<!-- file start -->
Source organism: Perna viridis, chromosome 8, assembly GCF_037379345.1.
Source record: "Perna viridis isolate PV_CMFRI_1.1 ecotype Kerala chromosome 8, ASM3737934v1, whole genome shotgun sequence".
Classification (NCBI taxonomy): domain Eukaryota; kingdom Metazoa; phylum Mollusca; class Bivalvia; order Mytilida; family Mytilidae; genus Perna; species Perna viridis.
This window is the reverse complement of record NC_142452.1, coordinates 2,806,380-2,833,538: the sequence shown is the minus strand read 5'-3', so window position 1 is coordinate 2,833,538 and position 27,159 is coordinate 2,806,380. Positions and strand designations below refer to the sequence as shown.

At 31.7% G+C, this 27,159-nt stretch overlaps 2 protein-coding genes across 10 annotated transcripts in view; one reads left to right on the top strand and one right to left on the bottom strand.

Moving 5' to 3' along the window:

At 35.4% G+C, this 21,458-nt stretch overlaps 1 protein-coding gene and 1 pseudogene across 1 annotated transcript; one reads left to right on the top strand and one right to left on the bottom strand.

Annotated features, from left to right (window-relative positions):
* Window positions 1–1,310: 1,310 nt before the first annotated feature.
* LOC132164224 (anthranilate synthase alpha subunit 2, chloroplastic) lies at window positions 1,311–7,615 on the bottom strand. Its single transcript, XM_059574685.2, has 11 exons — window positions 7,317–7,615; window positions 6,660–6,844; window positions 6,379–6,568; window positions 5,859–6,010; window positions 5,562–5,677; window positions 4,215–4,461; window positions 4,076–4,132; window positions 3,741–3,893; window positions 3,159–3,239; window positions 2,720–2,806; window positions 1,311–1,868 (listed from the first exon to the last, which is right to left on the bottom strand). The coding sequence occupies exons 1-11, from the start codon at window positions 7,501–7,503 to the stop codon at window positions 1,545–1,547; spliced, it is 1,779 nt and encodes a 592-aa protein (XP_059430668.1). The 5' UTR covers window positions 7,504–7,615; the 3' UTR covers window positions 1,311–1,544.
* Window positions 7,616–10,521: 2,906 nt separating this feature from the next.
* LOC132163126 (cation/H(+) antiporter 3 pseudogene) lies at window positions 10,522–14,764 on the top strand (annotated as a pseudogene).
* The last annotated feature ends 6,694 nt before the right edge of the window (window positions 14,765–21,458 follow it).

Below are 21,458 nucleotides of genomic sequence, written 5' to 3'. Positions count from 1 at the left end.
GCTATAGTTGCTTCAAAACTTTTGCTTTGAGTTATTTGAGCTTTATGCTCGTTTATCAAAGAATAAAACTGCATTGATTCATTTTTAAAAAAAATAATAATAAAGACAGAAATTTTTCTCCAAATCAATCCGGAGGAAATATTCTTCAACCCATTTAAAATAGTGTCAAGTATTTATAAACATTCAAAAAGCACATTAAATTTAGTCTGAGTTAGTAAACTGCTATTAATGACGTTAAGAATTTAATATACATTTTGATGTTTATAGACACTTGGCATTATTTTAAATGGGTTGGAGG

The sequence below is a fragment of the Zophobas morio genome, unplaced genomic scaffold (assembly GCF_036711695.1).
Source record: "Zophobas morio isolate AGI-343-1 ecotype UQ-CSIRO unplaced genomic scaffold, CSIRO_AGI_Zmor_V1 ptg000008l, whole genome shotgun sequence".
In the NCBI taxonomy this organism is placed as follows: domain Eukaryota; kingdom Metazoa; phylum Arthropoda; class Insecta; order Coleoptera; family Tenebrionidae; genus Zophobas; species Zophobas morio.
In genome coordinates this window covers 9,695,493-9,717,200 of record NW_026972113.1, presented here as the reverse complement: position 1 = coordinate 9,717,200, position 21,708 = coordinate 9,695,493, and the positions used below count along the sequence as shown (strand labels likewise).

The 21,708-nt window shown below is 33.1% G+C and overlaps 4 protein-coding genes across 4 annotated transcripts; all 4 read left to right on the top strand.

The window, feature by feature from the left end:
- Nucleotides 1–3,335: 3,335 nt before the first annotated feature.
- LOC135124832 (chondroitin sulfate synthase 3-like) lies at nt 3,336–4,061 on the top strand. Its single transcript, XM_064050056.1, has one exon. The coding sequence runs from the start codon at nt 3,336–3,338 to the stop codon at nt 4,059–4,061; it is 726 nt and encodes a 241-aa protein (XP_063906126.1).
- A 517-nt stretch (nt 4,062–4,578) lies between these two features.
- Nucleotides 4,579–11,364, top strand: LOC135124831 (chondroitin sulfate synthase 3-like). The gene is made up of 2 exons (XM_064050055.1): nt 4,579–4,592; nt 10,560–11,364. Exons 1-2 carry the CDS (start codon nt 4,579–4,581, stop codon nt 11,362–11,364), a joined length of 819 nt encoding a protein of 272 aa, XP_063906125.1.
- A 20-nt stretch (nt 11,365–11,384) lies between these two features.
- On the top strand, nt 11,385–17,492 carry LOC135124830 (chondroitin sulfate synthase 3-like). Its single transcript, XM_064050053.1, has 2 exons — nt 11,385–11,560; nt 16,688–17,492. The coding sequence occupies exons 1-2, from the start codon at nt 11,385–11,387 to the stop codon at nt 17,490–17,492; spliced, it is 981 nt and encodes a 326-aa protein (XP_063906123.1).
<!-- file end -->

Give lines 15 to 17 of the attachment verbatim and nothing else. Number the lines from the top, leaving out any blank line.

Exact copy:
GCTATAGTTGCTTCAAAACTTTTGCTTTGAGTTATTTGAGCTTTATGCTCGTTTATCAAAGAATAAAACTGCATTGATTCATTTTTAAAAAAAATAATAATAAAGACAGAAATTTTTCTCCAAATCAATCCGGAGGAAATATTCTTCAACCCATTTAAAATAGTGTCAAGTATTTATAAACATTCAAAAAGCACATTAAATTTAGTCTGAGTTAGTAAACTGCTATTAATGACGTTAAGAATTTAATATACATTTTGATGTTTATAGACACTTGGCATTATTTTAAATGGGTTGGAGG

The sequence below is a fragment of the Zophobas morio genome, unplaced genomic scaffold (assembly GCF_036711695.1).
Source record: "Zophobas morio isolate AGI-343-1 ecotype UQ-CSIRO unplaced genomic scaffold, CSIRO_AGI_Zmor_V1 ptg000008l, whole genome shotgun sequence".